The federal government made a splash in the Site C news cycle earlier this month when Attorney General Jody Wilson-Raybould announced it would not oppose an injunction application from two First Nations groups. It means the B.C. government and BC Hydro will go into the injunction hearing, scheduled for mid-summer, without the federal government on their side. It also removes a heavyweight influence in court.
“It’s significant that one of the governments, whose authorization stands to be struck down by this injunction, has decided that they will not oppose it,” said Tim Thielmann, general counsel for the nations, saying the courts tend to defer to the Crown’s position on understanding public interest.
Beyond that, it’s not clear the federal government’s absence will change anything. UBC Indigenous law professor Gordon Christie says it’s an interesting move that won’t amount to much.
“I think they’re trying to change the image they’re projecting, but they’re picking a situation that it doesn’t really seem to lead to a different outcome,” Christie said. “So it looks good for them, but they’re also probably well aware of the fact that B.C. will fight tooth and nail to have the dam construction continue, so they don’t have to do anything.”
B.C. and BC Hydro, both named in the application, are formally opposed to the whole injunction on every count.
BC Hydro responded to the Tyee’s request for an interview with a comment: “Although the Government of Canada has taken ‘no position’ on the injunction filed by West Moberly, it has filed a response to the Notice of Civil Claims in which it opposes the treaty infringement claims filed by the West Moberly.” Both the B.C. Attorney General’s office and the Ministry of Energy, Mines and Petroleum Resources declined to comment.
The injunction application, filed in January, is related to two civil suits filed by West Moberly and Prophet River First Nations. The two nations argue that Site C and the combined effects of the two other dams on the Peace River are an unjustified infringement of Treaty 8 rights. Previous court challenges have been unable to address this question because they were judicial reviews, a streamlined process.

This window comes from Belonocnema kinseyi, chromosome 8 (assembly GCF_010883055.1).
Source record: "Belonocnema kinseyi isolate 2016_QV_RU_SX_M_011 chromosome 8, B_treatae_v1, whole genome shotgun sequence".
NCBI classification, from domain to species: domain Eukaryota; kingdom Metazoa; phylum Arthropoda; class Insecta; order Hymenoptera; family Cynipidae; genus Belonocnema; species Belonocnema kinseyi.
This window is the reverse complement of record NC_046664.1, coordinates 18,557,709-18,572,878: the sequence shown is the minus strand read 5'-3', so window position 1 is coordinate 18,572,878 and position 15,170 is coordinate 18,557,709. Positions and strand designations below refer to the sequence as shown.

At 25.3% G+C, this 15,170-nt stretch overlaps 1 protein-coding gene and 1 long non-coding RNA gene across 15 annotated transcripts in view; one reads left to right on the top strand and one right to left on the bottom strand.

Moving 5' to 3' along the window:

“Because work on the project is proceeding, it was necessary to bring an interim injunction to ask the court to suspend work on the dam so that the rights that we say are being infringed aren’t gone before the First Nations can have their day in court,” Thielmann said.
West Moberly is asking for a full stop of construction except for any preservation activities needed to maintain the site until the civil case is heard. Failing that, it’s asked for work to be stopped on 13 critical areas. It also requested an expedited trial date.
Most impacts from the dam are irrevocable; if the injunction fails, the infringed rights can’t be restored. The only recourse will be monetary.
“I suspect that the Treaty 8 nations have a reasonable chance at winning the infringement case, but what will that mean?” Christie said. “It will just mean they get some compensation. Taxpayers will be on the hook — and of course no government official is going to suffer at all from this. They’ll have the dam built, and the water will flood the valley, and the oil and gas industry will have their cheap power to continue their fracking operations up there.”
Odds of getting an injunction are low considering the last two decades of court decisions. Injunctions are evaluated on a balance of convenience, holding economic impact against cultural and environmental values. The court has preferred economic interests since the Clayoquot Sound “War of the Woods” in the 1980s, Christie said.
“I think the courts decided the impact of [those injunctions] were too severe on the B.C. economy — which is, of course, sacrosanct,” he said. “So they changed their minds about granting injunctions, and haven’t swung back.”
He’s skeptical inunction on Site C will be granted, but noted the test is open to swings and moods. “At some point, courts might be willing to realize that they’ve pulled back too far, that making injunctions virtually impossible to get doesn’t work either.”
But Thielmann remains optimistic, saying continued delays and cost overruns at Site C are making alternative energy options more attractive. “The economics and the environmental and cultural value all are in favour of our clients,” he said.
Treaty 8 was signed in 1889 after First Nations erected a blockade near Fort St. John and demanded a treaty to address the overwhelming flow of miners in the area. The agreement was negotiated to protect against increasing resource extraction. It is true that Treaty 8 makes allowance for the Crown to take up land “from time to time for settlement, mining, lumbering, trading or other purposes,” but the volume and frequency of the “taking up” is under serious dispute.
Christie stresses that this is an issue all Canadians are affected by, as beneficiaries of the treaty. He urges Canadians to learn about the commitments that were made on their behalf.
“The promises made [in Treaty 8] were that the First Nations could continue to hunt and fish as formerly, and that there would be minimal interference with their ways of living. It’s obviously not what’s happening,” Christie said.
“What should Canadians do, knowing that promises made on their behalf, that benefit them, are being broken?”